It has taken 24 hours for the floods around Manville to recede.
At first glance, a place like this doesn’t look too bad, but it’s deceptive.
The mud lining the roads is the only sign that, block after block, all of this community was metres under water.
Physically, financially, psychologically, this extreme weather is testing communities and families.
Outside one house, I met the Shahs – grandparents, their two adult sons and their grandson, a young boy called Moweed.
It was he who wanted to show us inside.
“It’s all trashed everywhere. You can see the sofas. Everything,” he said, showing me around their living room.
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The family only moved here eight months ago. The house is gutted. The living area, which is raised a couple of metres from the ground was itself under more than a metre of water.
“We couldn’t see that window yesterday,” Zeb Shah said, pointing to an upper floor window of his parents’ house.
“You go inside you see four feet of water inside. We are standing 15 feet down right now,” he said.
Mr Shah runs a limousine business in New York City. His cars are parked outside and all will have to be written off.
As you’d expect, the small town spirit here is strong.
We passed Jeffrey Leiton with a pickup truck full of bottled water.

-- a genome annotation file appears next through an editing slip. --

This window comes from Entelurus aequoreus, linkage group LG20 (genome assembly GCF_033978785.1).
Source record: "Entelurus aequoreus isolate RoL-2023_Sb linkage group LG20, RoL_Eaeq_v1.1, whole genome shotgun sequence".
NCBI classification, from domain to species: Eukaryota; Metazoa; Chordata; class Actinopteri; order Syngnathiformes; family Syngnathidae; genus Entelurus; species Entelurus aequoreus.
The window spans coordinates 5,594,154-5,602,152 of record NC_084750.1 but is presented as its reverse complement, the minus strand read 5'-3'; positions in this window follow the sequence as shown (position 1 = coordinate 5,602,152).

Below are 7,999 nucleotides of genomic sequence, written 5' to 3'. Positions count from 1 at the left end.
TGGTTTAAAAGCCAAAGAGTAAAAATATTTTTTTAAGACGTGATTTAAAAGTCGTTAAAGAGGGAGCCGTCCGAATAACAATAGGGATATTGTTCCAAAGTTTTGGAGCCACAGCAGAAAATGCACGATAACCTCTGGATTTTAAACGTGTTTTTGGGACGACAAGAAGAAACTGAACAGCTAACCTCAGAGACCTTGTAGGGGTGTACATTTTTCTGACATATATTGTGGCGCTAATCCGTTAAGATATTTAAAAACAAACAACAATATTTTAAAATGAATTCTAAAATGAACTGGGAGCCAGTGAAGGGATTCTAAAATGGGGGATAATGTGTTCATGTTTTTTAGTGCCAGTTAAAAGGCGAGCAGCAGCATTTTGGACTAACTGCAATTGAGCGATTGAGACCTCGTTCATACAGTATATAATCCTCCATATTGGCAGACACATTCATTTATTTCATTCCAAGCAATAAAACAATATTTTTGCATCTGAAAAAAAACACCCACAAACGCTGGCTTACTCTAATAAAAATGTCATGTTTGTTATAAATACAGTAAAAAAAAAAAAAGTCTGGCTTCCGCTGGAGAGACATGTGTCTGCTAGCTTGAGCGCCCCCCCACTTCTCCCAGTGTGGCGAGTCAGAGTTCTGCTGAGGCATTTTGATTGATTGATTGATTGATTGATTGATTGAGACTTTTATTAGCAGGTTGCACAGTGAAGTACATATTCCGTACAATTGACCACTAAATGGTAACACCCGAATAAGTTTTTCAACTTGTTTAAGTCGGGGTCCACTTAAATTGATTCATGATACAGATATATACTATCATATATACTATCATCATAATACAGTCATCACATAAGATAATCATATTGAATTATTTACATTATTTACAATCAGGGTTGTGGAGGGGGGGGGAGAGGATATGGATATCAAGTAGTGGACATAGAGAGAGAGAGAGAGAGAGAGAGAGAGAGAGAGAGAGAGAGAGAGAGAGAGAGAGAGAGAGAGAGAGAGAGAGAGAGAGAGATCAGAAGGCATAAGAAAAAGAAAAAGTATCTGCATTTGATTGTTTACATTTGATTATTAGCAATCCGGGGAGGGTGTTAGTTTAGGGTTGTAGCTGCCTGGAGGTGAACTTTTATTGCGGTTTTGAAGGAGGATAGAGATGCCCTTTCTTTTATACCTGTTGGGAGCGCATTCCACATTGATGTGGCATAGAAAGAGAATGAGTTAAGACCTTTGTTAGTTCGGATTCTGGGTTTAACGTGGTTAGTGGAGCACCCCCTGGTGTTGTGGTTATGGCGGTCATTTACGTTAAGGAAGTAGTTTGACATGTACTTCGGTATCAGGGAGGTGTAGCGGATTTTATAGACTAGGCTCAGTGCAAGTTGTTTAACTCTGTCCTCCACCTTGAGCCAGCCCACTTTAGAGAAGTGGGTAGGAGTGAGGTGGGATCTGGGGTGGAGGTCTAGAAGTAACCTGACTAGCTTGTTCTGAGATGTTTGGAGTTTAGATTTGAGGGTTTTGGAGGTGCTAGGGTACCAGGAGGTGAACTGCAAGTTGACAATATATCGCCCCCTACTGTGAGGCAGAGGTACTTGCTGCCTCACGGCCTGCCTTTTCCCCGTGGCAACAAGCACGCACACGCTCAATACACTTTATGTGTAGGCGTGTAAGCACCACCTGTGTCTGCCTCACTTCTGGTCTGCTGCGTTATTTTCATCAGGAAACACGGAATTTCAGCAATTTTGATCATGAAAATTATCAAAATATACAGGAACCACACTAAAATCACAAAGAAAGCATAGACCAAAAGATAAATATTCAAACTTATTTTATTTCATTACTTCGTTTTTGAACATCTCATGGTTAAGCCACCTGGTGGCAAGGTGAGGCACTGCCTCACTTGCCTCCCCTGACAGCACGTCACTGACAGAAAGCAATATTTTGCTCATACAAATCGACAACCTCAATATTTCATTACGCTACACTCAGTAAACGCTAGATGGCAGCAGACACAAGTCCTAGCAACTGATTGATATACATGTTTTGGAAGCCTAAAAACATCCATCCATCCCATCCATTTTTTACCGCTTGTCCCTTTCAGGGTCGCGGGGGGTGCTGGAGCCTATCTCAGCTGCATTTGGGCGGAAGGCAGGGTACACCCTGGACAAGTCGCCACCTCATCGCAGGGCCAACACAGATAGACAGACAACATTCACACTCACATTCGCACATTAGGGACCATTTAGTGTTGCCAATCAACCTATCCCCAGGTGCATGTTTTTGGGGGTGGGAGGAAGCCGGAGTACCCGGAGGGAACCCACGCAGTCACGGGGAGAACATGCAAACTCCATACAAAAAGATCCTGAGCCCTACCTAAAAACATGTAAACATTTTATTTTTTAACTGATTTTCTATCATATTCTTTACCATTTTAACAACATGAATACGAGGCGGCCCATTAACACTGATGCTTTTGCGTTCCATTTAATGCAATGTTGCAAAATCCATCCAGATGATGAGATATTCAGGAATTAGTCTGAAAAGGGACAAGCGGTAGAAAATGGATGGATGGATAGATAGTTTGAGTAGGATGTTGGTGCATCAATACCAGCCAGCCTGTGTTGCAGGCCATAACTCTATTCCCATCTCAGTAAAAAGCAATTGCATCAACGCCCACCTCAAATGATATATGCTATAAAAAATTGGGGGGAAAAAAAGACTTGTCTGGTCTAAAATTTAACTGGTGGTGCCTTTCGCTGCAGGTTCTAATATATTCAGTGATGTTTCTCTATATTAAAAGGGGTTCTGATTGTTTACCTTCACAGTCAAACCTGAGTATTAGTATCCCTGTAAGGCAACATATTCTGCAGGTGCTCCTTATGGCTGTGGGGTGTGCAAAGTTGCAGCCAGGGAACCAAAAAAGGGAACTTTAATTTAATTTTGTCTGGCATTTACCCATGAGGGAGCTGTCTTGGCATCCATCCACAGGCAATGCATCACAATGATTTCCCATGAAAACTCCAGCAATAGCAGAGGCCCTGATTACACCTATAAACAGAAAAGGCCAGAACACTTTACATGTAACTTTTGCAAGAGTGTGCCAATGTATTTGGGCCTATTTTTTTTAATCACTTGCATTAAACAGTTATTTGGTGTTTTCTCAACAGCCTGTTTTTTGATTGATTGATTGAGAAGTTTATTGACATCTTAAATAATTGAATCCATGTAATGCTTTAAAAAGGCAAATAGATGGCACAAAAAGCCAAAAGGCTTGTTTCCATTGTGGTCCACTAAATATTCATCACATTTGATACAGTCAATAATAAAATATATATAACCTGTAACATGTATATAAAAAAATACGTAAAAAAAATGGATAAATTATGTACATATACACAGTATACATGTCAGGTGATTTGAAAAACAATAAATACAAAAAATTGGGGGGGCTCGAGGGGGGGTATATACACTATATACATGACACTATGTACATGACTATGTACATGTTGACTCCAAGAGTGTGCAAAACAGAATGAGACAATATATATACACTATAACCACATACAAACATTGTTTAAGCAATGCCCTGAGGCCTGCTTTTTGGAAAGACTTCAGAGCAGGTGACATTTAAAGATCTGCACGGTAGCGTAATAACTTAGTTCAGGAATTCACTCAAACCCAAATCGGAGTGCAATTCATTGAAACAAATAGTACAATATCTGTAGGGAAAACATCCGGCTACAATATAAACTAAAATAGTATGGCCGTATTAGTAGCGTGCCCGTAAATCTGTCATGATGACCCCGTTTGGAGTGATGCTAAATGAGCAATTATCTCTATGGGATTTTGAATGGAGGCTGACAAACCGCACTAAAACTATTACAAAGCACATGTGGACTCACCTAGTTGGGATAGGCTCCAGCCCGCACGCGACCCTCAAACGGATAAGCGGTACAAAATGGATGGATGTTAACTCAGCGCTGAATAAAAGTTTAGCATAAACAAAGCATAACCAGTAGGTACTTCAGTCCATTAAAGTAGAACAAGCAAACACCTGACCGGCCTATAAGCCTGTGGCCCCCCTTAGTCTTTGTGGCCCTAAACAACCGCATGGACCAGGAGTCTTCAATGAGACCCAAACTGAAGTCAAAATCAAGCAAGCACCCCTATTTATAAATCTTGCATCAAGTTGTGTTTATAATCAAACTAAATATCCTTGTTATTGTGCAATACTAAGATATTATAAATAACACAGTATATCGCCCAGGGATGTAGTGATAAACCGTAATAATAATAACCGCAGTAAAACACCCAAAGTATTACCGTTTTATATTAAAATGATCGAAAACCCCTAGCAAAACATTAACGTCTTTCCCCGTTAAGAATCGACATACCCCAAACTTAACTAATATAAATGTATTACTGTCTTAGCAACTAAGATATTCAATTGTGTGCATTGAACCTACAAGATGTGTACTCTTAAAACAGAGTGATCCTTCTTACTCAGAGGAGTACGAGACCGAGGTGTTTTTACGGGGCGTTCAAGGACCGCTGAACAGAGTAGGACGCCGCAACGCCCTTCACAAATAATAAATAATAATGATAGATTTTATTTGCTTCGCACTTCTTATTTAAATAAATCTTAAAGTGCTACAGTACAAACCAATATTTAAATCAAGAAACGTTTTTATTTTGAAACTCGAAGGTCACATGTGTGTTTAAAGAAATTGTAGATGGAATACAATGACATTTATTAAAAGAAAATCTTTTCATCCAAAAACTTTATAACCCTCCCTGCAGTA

“I feel we have a responsibility as a community and no one can be better than the other,” he said.
“You see another person being affected so I just realised that Walmart was closed so I stopped in Edison (a neighbouring town) and filled the car with water.”
Passing in her car, Danielle Ord said she is checking up on neighbours.
“Our family friend, the mother and her daughter, the house completely to the roof submerged. I mean, between all the explosions, I even felt my own house shake.”
“Explosions?” I asked.
“Yeah there were a couple of house explosions,” she said.
Sure enough, around the corner we found two of a number of houses in the town which have been levelled. The floods caused electric and gas explosions. Thankfully everyone here had evacuated.
This small New Jersey community was right underneath Storm Ida as it swept northeast across America, dumping records rains as it went.
This state suffered the worst death toll, with at least 25 dead. At least 62 died across eight states as Ida pushed north and east this past week.
Up the road is Macaro’s Iron Works, family run for two generations. It’s a fencing company that’s now ruined.
“The whole business, everybody. We have got over 80 employees over here, you know. So just devastated,” owner Ralph Macaro said.
“Is anything salvageable?” I asked.
“No. Just memories. That’s it. That’s all you’re gonna save now.”
Inside, it’s obvious that they will have to start again. Mr Macaro’s father Giuseppe Macaro founded the business and we found him clutching awards won at a recent business trade show.
“We’ve built it once, we gonna do it again,” he said, emotional.
Back outside the Shah house, young Moweed wanted the final word.
“I feel very sad for my grandparents. I really wish I can buy them a new one but I don’t have any money.”